And then, when it emerges, this intimate language becomes gesture. A gesture that I am looking for and that moves me. A stubborn gesture. A gesture that links and binds. An eminently political gesture. A gesture authorised by history. Or not. A gesture documented by cinema in its own particular way.
During a speech delivered at the end of the 1940s, when Stalin was still alive, filmmaker Vsevolod Pudovkin7 stated: “Socialist realism is a method of working that profoundly links the artist to reality, to the life around him and – which is what matters most – directly engages the artist in the work of an entire nation; that is to say, it turns him into an energetic and active collaborator in the construction of a communist society. We say ‘realism’ because our art reflects life in all its complexity and fullness. [...] In addition, it can be said that socialist realism cannot be considered one of those numerous artistic tendencies that have existed or still exist in different countries. These tendencies are born and die with their authors or with a small group. Socialist realism, on the other hand, born from the life of the people, belonging to the people and developing with it, is immortal, like the people; forever young and inexhaustible.”8
From this rhetoric, from the language engraved in marble, I retain the well-suited lyricism and image of the people merging with the fleshless body of the artist. A utilitarian body. I retain a language that remains unpierced by any trouble inherent to the real, inherent to a contingency. A language reduced to the implementation of a belief. A language that’s as planned as the Economy. A project whereby a new human being is sculpted, a world is perfected.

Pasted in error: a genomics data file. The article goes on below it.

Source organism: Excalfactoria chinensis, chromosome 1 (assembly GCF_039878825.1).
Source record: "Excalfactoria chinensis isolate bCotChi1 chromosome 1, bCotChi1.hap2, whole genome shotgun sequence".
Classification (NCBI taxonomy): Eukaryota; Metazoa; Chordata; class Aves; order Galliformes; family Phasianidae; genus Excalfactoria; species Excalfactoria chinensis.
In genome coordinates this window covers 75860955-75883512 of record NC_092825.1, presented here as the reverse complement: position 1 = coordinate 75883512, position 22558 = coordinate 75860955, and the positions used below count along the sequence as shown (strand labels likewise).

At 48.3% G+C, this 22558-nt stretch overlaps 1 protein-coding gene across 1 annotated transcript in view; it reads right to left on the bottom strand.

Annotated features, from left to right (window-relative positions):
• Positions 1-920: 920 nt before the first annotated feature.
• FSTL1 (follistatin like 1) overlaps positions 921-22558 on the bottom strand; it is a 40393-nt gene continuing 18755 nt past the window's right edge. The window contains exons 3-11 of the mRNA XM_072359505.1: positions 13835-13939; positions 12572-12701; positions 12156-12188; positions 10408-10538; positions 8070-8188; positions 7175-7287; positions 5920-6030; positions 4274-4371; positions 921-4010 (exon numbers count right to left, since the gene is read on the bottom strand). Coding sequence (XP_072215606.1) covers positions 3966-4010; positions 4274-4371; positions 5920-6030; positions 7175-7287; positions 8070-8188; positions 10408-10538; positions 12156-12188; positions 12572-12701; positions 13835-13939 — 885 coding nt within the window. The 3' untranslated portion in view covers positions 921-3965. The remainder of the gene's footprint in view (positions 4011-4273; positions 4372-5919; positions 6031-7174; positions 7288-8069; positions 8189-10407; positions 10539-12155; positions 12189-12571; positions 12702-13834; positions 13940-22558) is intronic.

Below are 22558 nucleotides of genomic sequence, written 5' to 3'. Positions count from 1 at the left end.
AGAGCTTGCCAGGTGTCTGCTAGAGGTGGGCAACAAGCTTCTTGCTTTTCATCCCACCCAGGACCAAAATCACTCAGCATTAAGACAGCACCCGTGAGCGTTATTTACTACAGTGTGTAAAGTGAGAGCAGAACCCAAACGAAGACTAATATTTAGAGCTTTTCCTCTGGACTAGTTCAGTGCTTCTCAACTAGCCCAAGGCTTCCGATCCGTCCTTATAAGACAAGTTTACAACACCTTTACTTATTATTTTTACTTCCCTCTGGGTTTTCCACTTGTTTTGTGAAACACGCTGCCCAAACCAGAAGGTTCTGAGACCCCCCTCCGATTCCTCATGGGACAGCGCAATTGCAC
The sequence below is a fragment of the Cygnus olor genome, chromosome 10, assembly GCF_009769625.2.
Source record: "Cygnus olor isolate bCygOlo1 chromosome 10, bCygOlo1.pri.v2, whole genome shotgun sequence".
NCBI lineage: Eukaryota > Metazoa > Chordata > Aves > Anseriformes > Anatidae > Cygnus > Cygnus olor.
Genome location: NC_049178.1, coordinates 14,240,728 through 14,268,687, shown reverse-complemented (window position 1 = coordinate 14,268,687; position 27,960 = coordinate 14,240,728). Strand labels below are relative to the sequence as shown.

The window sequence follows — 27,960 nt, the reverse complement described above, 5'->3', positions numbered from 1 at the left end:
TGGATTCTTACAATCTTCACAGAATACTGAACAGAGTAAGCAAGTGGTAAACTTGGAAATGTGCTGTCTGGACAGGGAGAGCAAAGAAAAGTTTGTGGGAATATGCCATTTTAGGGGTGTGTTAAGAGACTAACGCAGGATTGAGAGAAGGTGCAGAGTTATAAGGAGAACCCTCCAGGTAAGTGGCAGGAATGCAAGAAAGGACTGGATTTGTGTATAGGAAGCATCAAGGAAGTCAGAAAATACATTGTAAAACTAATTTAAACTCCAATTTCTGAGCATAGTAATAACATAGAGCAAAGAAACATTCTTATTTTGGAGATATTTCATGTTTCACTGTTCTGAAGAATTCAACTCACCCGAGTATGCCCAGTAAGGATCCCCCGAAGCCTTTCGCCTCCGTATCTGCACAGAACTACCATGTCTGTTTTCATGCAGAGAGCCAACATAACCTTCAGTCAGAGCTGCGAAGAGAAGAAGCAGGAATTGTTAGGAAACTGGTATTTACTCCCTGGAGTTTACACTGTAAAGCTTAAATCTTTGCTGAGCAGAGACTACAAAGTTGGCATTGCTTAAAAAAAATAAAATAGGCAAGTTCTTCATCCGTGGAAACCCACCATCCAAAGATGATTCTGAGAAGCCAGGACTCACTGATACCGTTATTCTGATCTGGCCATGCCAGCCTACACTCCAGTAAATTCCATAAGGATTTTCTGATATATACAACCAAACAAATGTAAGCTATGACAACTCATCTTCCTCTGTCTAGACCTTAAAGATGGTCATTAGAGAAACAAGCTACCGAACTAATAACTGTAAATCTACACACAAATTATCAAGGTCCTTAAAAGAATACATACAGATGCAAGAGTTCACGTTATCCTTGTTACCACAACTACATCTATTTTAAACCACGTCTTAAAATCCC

In 1953, Stalin dies. A page seems to have been turned. It is the beginning of the so-called thaw. A new generation of filmmakers emerges.9 In the West, the cinéma moderne asserts itself. It is an agitation of languages, of styles. It is the beginning of the nouvelle vague.
In the Soviet Union, in the many studios scattered across that immense geographical space,10 young filmmakers struggle with the old language of control-commissions and censorship without which no filming permit gets issued. The thaw is therefore only an outward one and each and every person tries to be smarter than the system, tries to crack the granite language of a tenacious ideology, even if the “little father”11 is dead.
Among these filmmakers is the young actress, screenwriter and director, Kira Muratova.12
In an interview conducted in 1987, while talking about her work at the end of the 1960s, Muratova declared: “I depended on everyone. For us, it was said that each ‘no’ counted but a ‘yes’ did not count. If someone from the street was to say that a given project was no good, that was enough for everything to be shut down. Each ‘no’ counted. I was dependent on the Odessa Film Studio, on the Council of Editors, on the Director, on the Party Committee and the Capital of the Republic, on the Ministry of Cinematography in Moscow, and on so many others. For example, the wife of one of the officials who was against the making of a certain film...”13 Here, the method of socialist realism evoked by Pudovkin implodes. We didn’t have to wait for Muratova to figure that out, but her intrinsic language evokes a painful, troubling experience. It is as if her body, her gestures, have been confiscated. As if her intimate language is frozen, troubled.